The Farm: Narrative Without a Story

Frontpiece of The FarmBased in part on author Louis Bromfield’s own family history, The Farm is an unsatisfactory novel. Crowded with characters and brimming with anecdotes, many of which seem worthy of being turned into a novel, the book doesn’t succeed in melding them into more than the sum of its parts.

The story begins in 1815. Colonel MacDougal a Maryland aristocrat “sick of dishonesty and corruption and intolerance and all the meanness of civilization and of man himself ” arrives in Ohio to establish a farm and a new life.

As the Colonel arrives a Jesuit priest leaves, marking the end of the French missionary work among the Native Americans, and a Massachusetts peddler arrives, marking the start of the commercialization of rural America.

Bromfield uses the memories and experiences of one of the Colonel’s great grandsons, Johnny, to thread together the story of the rise of towns and decline of farms up to World War I. Unfortunately, Johnny never really comes alive as a person. He’s just a device.

Bromfield’s real hero is the farm itself, and even that is largely symbolic. Johnny’s grandfather explained its importance:

Some day…there will come a reckoning and the country will discover that farmers are more necessary than traveling salesmen, that no nation can exist or have any solidity which ignores the land. But it will cost the country dear. There’ll be hell to pay before they find it out.

The Farm is worth reading for social history and cultural perspective, but it’s not worth reading today as a novel.

Slaves being conducted through the farm to freedom in Canada
The farm was stop on the Underground Railroad
The Farm
By Louis Bromfield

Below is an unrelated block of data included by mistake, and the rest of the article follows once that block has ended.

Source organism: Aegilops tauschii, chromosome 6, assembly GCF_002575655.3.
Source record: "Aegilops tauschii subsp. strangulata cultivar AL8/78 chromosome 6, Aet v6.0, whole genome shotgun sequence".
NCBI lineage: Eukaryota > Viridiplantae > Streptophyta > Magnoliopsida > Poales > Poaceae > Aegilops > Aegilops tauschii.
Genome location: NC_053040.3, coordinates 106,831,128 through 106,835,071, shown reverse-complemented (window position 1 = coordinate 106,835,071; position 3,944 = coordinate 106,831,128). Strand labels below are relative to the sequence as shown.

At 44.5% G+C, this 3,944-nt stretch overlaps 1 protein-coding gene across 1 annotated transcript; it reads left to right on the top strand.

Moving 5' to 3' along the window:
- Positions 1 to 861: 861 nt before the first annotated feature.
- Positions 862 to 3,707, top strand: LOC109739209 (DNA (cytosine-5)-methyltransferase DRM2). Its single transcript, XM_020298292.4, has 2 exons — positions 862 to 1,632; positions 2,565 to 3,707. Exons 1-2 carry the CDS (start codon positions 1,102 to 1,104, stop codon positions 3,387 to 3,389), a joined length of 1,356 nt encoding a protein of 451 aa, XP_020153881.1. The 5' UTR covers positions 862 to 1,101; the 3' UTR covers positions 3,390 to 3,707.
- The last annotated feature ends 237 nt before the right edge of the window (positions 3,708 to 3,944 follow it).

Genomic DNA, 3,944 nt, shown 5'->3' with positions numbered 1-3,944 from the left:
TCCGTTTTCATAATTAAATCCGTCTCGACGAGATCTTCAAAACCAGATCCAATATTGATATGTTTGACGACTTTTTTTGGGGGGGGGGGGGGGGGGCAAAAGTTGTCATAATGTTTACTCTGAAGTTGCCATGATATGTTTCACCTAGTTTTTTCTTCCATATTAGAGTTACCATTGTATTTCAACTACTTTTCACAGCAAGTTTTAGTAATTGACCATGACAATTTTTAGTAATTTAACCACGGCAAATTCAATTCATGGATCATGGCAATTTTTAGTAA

Illus. Kate Lord
Introduction by Winfield H. Rogers
Harper & Brothers, 1946
346 pages
1933 bestseller #9
My grade: C+

© 2013 Linda Gorton Aragoni

Raintree County Is Impenetrable

Ross Lockridge Jr.’s Raintree County is one of the best novels you will never read. It’s only for the literati or readers serving consecutive life sentences.

This magnum opus — it’s over 1000 pages — follows John Wickliff Shawnessy from dawn to midnight July 4, 1892, weaving John’s memories and musings into the record of the county’s holiday celebration.

John was born in 1839 in Raintree County, Indiana. Before he was out of his teens, the entire county knew he was destined for greatness. He’d be a great runner, or great poet, or great politician.

His greatness never materialized.

At 43, John is principal of the local school. He lost his bid for Congress and has never finished his epic poem on the origins of the American republic. But he’s had some incredible adventures.

Throughout the day, John muses over his personal failures and wonders about the future of America and the human race. He reaches the conclusion that he’s a dreamer, but that dreaming is a lovely, courageous act.

Even with the chronologies Lockridge provides so readers can untangle the history, Raintree County is a tough slog. John is too intellectual to be attractive, and the novel is too literary to be entertaining.

Raintree County
By Ross Lockridge Jr.
Houghton Mifflin, 1948
1,060 pages
Bestseller # 7 for 1948
My Grade: B
© 2007 Linda Gorton Aragoni